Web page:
There are several possible explanations for this. One is that Trump spent weeks downplaying the severity of the pandemic, making blithe predictions that the whole thing would blow over by April and telling people to go on with their lives. Another is that the pandemic has not yet affected the country evenly. There are still enormous differences between the catastrophic experiences of New York and Washington state and parts of the interior and Sun Belt, where the pandemic is still a more distant event (although that, unfortunately, is rapidly changing). Even the tremendous dislocation to the economy is only starting to be felt this week.

But the primary reasons why Trump has not experienced a strong rally are hyper-partisanship and inexplicably poor leadership. Rallies happen when the president’s opponents and independents get on board. While polling data confirms Trump’s modest approval blip is the result of small changes in the attitudes of some independents and Democrats, the lack of a rally surge reflects our hardened political attitudes. We are so polarized today that it is difficult to see this president without looking through partisan filters.

Then there is his job performance. I can imagine that some share of Trump’s critics would be willing to toss off their filters and rally around him — at least temporarily — if his approach to the crisis wasn’t delayed, inept, scattershot and self-serving. There is a natural tendency to look to leaders for reassurance in times of uncertainty, but every time Trump opens his mouth he creates more trepidation among those who are not predisposed to support him. Outside his base, what people see is a president unprepared for the pandemic, unable to provide sufficient testing to get ahead of the virus, unable to make sure medical personnel have the supplies they need to treat patients and protect themselves. They see someone more interested in his political fortunes than saving lives, whose message changes daily, whose press conferences are filled with misinformation and play like the self-aggrandizing political rallies temporarily shut down by the epidemic. He condemns governors who don’t support him politically and chews out reporters he doesn’t like. It’s hardly surprising that, unlike Carter, Trump doesn’t go into this moment with a broad sense that he is managing the crisis capably.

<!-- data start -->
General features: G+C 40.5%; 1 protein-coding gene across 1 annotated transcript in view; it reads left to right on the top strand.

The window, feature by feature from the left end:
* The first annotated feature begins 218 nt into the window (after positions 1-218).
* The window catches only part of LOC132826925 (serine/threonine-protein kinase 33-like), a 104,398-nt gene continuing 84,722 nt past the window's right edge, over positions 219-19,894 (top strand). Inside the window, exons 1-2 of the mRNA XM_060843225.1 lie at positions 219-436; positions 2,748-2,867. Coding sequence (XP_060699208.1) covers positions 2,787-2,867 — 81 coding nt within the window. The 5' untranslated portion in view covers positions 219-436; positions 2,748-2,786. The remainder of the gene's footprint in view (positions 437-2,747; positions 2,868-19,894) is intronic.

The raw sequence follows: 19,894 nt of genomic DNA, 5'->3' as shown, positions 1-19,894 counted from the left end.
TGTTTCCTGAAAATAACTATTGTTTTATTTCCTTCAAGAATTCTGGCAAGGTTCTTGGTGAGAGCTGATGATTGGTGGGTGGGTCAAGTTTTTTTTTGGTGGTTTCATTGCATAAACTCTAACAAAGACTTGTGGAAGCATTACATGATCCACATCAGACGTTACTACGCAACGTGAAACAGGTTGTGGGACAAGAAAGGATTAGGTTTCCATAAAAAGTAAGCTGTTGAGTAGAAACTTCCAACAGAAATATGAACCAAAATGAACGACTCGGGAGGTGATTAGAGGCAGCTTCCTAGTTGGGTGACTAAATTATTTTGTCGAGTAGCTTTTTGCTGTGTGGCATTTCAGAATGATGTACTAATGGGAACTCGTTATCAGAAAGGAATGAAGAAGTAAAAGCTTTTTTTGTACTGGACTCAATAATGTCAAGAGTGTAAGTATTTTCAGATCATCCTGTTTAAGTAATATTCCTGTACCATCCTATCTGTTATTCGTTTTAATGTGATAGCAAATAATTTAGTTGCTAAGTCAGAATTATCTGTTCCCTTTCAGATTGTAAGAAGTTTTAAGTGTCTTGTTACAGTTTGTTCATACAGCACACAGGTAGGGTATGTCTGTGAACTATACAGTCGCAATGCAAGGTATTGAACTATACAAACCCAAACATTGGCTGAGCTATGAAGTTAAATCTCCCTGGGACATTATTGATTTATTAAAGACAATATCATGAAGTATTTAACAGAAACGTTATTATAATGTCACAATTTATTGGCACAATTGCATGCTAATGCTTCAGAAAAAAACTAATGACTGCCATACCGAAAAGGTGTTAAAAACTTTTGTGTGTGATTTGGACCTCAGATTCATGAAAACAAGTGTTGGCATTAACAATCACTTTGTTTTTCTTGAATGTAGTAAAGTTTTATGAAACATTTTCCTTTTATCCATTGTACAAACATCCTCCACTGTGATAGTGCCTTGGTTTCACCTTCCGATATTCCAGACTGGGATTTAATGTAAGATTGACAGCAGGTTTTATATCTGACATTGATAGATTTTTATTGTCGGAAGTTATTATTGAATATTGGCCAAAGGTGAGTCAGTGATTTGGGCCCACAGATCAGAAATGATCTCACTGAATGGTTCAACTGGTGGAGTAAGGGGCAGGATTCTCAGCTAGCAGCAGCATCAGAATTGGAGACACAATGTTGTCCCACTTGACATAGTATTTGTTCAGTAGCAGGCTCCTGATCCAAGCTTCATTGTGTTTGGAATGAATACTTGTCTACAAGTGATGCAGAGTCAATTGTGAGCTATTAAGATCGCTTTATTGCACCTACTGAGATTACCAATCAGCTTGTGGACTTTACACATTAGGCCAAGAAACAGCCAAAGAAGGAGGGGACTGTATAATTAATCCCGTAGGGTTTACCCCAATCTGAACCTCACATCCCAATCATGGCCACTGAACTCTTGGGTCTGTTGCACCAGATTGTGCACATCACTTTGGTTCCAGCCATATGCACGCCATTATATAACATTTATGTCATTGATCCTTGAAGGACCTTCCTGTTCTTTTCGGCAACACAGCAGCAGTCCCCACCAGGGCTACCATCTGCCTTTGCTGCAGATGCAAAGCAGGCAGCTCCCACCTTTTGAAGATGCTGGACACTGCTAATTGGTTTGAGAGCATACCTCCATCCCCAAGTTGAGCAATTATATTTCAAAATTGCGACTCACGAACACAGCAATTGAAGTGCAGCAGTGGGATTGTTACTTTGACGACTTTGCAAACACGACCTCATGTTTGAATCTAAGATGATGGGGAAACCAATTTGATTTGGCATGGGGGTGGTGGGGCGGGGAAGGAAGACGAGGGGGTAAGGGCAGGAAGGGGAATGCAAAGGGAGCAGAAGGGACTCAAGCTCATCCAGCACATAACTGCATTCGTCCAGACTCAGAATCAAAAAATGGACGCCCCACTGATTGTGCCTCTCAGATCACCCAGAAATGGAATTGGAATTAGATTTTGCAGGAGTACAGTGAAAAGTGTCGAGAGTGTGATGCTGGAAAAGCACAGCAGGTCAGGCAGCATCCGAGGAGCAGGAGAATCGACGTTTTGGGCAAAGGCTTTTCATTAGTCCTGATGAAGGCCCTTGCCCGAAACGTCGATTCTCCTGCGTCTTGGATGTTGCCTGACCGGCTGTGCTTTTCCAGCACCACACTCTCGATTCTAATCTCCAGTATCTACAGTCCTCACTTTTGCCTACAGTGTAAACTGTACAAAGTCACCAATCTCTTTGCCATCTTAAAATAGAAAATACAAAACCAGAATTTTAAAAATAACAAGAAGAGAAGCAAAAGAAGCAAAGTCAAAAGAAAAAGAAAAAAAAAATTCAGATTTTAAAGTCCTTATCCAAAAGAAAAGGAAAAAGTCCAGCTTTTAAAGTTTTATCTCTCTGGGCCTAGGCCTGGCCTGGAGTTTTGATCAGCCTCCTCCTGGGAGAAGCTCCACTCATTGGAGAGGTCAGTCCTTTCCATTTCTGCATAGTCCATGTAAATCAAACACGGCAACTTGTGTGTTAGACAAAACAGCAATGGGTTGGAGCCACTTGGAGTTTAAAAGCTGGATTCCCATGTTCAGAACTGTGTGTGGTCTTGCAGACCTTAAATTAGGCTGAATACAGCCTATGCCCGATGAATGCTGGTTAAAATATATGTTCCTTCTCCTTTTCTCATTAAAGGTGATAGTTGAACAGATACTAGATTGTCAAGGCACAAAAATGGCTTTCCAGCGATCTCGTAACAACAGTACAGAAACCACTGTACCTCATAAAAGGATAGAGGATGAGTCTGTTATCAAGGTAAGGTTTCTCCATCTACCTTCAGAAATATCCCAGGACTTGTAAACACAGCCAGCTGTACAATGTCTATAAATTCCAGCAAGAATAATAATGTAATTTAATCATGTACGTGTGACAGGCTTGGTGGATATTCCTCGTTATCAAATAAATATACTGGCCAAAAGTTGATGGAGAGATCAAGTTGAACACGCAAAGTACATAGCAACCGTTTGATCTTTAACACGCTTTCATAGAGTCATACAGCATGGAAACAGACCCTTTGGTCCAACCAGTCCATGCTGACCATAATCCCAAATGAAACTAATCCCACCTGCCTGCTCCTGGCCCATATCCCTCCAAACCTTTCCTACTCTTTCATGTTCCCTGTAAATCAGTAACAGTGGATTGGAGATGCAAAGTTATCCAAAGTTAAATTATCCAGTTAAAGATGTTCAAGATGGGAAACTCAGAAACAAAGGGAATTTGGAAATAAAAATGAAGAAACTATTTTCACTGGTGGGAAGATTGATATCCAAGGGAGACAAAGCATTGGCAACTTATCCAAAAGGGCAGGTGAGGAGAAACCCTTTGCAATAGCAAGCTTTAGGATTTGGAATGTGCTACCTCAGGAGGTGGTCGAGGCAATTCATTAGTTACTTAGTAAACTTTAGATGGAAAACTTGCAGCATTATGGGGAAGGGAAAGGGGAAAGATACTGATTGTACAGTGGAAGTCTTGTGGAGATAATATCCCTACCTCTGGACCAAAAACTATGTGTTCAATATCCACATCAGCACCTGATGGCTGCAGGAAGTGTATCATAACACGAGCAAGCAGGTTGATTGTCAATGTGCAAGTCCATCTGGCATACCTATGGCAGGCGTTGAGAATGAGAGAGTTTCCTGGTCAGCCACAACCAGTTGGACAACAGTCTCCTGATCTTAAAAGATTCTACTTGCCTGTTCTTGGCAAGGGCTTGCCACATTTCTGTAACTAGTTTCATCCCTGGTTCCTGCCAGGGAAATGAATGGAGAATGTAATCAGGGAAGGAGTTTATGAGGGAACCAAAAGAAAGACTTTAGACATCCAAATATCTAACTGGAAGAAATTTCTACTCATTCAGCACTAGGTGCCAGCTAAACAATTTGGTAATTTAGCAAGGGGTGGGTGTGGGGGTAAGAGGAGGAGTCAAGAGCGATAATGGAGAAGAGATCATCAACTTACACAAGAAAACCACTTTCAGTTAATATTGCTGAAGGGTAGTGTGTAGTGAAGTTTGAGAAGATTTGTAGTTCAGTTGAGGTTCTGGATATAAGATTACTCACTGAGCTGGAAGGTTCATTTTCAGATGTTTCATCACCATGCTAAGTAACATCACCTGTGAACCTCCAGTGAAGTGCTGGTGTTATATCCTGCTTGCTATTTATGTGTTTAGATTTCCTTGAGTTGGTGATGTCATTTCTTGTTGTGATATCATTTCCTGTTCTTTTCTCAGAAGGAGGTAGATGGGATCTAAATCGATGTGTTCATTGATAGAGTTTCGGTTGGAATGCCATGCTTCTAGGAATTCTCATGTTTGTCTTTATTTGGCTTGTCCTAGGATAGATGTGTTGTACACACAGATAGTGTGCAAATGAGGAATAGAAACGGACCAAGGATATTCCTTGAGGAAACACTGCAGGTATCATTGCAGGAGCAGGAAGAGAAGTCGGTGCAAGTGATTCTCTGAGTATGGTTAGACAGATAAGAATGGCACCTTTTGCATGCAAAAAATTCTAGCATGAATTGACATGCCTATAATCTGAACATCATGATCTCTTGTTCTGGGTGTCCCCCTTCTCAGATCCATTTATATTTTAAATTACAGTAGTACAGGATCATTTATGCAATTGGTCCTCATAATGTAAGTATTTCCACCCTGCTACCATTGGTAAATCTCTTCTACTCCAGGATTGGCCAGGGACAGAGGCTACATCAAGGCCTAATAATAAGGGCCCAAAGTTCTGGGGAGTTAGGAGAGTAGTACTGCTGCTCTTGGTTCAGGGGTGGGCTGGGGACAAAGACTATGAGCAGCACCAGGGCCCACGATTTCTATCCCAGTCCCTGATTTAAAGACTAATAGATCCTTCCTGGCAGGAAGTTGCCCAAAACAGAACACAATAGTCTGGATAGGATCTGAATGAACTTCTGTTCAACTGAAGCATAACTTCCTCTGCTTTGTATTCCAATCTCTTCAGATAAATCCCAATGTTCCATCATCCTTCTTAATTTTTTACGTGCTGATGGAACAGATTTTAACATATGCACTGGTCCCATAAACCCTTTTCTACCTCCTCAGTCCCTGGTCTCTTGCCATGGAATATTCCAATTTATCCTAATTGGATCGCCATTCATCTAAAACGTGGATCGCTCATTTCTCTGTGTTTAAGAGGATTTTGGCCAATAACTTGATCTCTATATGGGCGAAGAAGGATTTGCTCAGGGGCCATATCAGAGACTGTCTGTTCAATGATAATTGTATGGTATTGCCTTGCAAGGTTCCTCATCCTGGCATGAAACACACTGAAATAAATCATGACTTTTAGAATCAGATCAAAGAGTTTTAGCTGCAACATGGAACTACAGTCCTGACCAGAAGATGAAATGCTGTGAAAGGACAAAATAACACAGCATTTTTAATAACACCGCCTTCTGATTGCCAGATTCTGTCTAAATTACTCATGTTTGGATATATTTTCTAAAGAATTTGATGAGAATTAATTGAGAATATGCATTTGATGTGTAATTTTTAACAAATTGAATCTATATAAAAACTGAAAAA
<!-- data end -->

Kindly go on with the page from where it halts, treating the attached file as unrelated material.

If these dynamics deny Trump the public support his predecessors enjoyed at the onset of other national emergencies, they will likely work in his favor to limit the damage to his approval later on. Throughout his term of office, Trump’s job approval ratings have remained within a narrow band in the low-to-mid 40s. Unless the events of the coming weeks splinter his base, he is unlikely to see his scores nosedive into the low 30s like Carter did.  But that doesn’t mean he will avoid the same fate in November.

Presidents can survive a serious public health crisis. They can survive a serious economic crisis. But it is much harder to survive a public health and economic crisis made infinitely worse by a leadership crisis. That is the burden Trump will face because, like Carter, it is his leadership that voters will evaluate in the end.